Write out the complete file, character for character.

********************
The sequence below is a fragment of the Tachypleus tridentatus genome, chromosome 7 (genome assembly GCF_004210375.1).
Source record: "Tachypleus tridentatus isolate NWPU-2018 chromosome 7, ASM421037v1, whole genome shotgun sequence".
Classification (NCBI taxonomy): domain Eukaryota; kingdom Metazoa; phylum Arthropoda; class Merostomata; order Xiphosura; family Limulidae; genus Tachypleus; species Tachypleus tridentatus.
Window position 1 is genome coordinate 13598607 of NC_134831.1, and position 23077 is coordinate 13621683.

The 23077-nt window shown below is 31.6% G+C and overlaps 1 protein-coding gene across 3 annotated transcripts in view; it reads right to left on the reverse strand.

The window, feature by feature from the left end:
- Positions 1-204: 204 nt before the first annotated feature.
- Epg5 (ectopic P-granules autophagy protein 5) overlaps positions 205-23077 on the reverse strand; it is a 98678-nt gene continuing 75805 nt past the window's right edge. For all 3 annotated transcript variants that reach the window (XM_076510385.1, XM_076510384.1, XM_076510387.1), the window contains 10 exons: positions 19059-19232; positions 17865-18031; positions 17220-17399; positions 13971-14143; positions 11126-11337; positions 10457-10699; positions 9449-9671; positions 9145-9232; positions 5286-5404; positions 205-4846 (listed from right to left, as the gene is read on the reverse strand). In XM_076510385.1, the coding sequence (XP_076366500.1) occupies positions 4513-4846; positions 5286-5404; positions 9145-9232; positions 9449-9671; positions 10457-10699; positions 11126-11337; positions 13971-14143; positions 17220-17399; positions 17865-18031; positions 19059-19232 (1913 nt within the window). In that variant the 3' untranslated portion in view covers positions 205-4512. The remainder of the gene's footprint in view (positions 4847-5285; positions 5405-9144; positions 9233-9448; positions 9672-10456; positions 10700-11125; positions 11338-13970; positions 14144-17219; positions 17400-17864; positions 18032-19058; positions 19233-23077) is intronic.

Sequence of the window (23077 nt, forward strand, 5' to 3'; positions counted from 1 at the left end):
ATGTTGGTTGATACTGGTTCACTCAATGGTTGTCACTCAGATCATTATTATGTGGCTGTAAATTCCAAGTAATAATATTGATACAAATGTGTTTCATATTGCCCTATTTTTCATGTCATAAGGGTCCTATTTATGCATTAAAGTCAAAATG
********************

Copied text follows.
The sequence below is a fragment of the Tachypleus tridentatus genome, chromosome 7 (genome assembly GCF_004210375.1).
Source record: "Tachypleus tridentatus isolate NWPU-2018 chromosome 7, ASM421037v1, whole genome shotgun sequence".
Classification (NCBI taxonomy): domain Eukaryota; kingdom Metazoa; phylum Arthropoda; class Merostomata; order Xiphosura; family Limulidae; genus Tachypleus; species Tachypleus tridentatus.
Window position 1 is genome coordinate 13598607 of NC_134831.1, and position 23077 is coordinate 13621683.

The 23077-nt window shown below is 31.6% G+C and overlaps 1 protein-coding gene across 3 annotated transcripts in view; it reads right to left on the reverse strand.

The window, feature by feature from the left end:
- Positions 1-204: 204 nt before the first annotated feature.
- Epg5 (ectopic P-granules autophagy protein 5) overlaps positions 205-23077 on the reverse strand; it is a 98678-nt gene continuing 75805 nt past the window's right edge. For all 3 annotated transcript variants that reach the window (XM_076510385.1, XM_076510384.1, XM_076510387.1), the window contains 10 exons: positions 19059-19232; positions 17865-18031; positions 17220-17399; positions 13971-14143; positions 11126-11337; positions 10457-10699; positions 9449-9671; positions 9145-9232; positions 5286-5404; positions 205-4846 (listed from right to left, as the gene is read on the reverse strand). In XM_076510385.1, the coding sequence (XP_076366500.1) occupies positions 4513-4846; positions 5286-5404; positions 9145-9232; positions 9449-9671; positions 10457-10699; positions 11126-11337; positions 13971-14143; positions 17220-17399; positions 17865-18031; positions 19059-19232 (1913 nt within the window). In that variant the 3' untranslated portion in view covers positions 205-4512. The remainder of the gene's footprint in view (positions 4847-5285; positions 5405-9144; positions 9233-9448; positions 9672-10456; positions 10700-11125; positions 11338-13970; positions 14144-17219; positions 17400-17864; positions 18032-19058; positions 19233-23077) is intronic.

Sequence of the window (23077 nt, forward strand, 5' to 3'; positions counted from 1 at the left end):
ATGTTGGTTGATACTGGTTCACTCAATGGTTGTCACTCAGATCATTATTATGTGGCTGTAAATTCCAAGTAATAATATTGATACAAATGTGTTTCATATTGCCCTATTTTTCATGTCATAAGGGTCCTATTTATGCATTAAAGTCAAAATG